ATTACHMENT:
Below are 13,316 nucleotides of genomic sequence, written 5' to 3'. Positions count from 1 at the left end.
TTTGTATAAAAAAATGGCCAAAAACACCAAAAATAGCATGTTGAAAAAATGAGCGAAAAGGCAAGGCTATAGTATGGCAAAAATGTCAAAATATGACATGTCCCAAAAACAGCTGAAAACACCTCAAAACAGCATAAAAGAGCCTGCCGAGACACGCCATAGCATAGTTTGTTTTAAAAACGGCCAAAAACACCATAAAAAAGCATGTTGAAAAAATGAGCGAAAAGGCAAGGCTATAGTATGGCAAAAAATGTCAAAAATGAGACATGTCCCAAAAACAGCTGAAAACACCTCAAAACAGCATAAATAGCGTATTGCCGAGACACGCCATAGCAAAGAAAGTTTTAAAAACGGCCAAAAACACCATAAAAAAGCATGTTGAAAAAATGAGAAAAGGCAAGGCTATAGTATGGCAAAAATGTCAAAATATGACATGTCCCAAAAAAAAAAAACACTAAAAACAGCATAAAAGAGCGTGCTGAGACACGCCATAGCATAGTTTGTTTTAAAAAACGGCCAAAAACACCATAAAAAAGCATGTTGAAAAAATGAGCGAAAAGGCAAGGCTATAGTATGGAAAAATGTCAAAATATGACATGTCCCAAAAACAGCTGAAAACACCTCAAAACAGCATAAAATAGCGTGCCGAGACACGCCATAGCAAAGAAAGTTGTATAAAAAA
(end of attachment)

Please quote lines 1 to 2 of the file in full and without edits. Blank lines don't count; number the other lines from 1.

Below are 13,316 nucleotides of genomic sequence, written 5' to 3'. Positions count from 1 at the left end.
TTTGTATAAAAAAATGGCCAAAAACACCAAAAATAGCATGTTGAAAAAATGAGCGAAAAGGCAAGGCTATAGTATGGCAAAAATGTCAAAATATGACATGTCCCAAAAACAGCTGAAAACACCTCAAAACAGCATAAAAGAGCCTGCCGAGACACGCCATAGCATAGTTTGTTTTAAAAACGGCCAAAAACACCATAAAAAAGCATGTTGAAAAAATGAGCGAAAAGGCAAGGCTATAGTATGGCAAAAAATGTCAAAAATGAGACATGTCCCAAAAACAGCTGAAAACACCTCAAAACAGCATAAATAGCGTATTGCCGAGACACGCCATAGCAAAGAAAGTTTTAAAAACGGCCAAAAACACCATAAAAAAGCATGTTGAAAAAATGAGAAAAGGCAAGGCTATAGTATGGCAAAAATGTCAAAATATGACATGTCCCAAAAAAAAAAAACACTAAAAACAGCATAAAAGAGCGTGCTGAGACACGCCATAGCATAGTTTGTTTTAAAAAACGGCCAAAAACACCATAAAAAAGCATGTTGAAAAAATGAGCGAAAAGGCAAGGCTATAGTATGGAAAAATGTCAAAATATGACATGTCCCAAAAACAGCTGAAAACACCTCAAAACAGCATAAAATAGCGTGCCGAGACACGCCATAGCAAAGAAAGTTGTATAAAAAA